I remember.

In high school, I had an amazing history teacher by the name of Frederick Burton. In my senior year, his three year old daughter recited, from memory, Dr. King's "I Have a Dream" speech as part of a Black History Month celebration in Minneapolis. Mr. Burton blessed my entire school by having his daughter's rendition of the speech broadcast over the school's intercom system. In my mind and in my spirit I can still hear her little and powerful voice say, "Free at at last...thank God Almighty...we are free at last."

I believed every word that little girl said.

The power and legacy of Dr. King is that he continues to inspire us 42 years after he was assassinated by the United States government. Now, more than at anytime when Dr. King was alive, we know the truth about him as a man. We know about his weaknesses and his foibles, and we, or at least I, love him even more for his humanity. And though Glen Beck and Sarah Palin tried to co-opt his dream yesterday...though they straight up lied about the coincidence of organizing a rally on that day while including Dr. King's fucked up, self-hating, stupid and ugly niece in the line up for the one can take Dr. King from us. No one can take his dream from us.

Dr. King DID get to the mountaintop...and he DID see the promised land...and though that land may still be far off...and though many of us may not live to see our arrival...the arc of the universe does bend towards justice...and we will get there...we shall overcome...some day....very...very soon.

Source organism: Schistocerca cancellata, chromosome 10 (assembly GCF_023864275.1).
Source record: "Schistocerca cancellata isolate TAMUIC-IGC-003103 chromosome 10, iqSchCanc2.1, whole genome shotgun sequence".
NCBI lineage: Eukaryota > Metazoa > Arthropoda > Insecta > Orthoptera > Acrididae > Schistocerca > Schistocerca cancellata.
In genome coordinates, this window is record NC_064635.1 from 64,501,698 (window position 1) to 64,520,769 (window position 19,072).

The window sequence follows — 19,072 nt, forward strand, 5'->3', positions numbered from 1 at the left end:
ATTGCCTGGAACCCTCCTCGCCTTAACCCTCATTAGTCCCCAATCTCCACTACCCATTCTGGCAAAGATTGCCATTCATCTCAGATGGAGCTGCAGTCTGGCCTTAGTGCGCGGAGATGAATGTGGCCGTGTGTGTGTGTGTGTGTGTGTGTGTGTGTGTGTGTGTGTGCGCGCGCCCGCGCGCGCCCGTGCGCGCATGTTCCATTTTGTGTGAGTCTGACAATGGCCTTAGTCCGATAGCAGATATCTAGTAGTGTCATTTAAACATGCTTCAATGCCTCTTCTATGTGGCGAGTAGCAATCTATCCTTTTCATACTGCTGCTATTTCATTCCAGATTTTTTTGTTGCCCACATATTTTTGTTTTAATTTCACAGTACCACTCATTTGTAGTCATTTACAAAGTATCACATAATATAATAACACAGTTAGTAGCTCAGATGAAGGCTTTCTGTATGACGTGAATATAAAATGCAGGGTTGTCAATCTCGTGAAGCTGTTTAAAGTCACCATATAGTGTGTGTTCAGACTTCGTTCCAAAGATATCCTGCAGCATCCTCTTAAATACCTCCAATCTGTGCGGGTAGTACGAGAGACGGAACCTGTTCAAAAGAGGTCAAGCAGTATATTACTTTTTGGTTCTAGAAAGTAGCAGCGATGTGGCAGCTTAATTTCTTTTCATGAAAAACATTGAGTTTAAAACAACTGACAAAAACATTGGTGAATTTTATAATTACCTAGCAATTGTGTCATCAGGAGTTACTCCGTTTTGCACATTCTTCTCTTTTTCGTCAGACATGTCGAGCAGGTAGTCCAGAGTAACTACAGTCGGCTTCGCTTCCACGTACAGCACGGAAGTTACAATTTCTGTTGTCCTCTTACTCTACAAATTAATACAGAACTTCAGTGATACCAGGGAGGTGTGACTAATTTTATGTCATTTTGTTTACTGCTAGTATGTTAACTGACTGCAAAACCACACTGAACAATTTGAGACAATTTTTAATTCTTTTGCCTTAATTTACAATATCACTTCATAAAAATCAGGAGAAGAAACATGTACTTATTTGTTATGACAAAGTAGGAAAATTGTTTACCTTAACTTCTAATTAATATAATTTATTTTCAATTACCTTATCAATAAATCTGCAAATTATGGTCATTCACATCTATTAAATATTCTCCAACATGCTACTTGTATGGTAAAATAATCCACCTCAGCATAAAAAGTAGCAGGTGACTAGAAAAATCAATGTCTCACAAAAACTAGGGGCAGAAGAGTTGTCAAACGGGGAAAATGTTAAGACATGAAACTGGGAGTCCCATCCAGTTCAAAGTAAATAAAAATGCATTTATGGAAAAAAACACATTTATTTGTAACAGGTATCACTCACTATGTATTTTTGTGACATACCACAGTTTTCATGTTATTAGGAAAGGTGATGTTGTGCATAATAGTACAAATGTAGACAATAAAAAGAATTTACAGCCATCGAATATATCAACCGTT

1. Brandon... you're too hard on yourself, you're only human.

    Not being a master student of all the world's religions, I can't say that every major prophet has preached love, but I can say that I've never heard of a prophet who preached anger and hate. The entire species knows, instinctively, that this is unhealthy.

    I'm as inspired by the profound greatness of men and women like Dr. King, and Jesus, to not hate. Yet, I am human and fallible.

    How do I cope with the provocation and insult that people like Savage, Beck, and Palin represent? When I'm at my best...

    1. I don't suppress the impulse to hate, I acknowledge it, and I let it run it's course.

    2. Then I let it go. Just drop it. Recognize that it serves no purpose.

    3. I take the energy generated, and let it fuel righteous indignation, and let it drive me to act. Dr. King's enemies drove him to acts of greatness, they gave him the chance, the opportunity, to be more than he could have been. That is one of the most profound ironies of history.

    4. I mentally translate the hate and anger into what it really represents: profound disappointment with the people involved. I expect better of my fellow human beings.

    Happy birthday, by the way. *hugs*

  2. Hey, Brandon! Just wanted to write thanks for the blog and wish you a very Happy Birthday today!

    V. Merchant


Thank you for sharing your thoughts, feelings, and insights. And thank you for reading!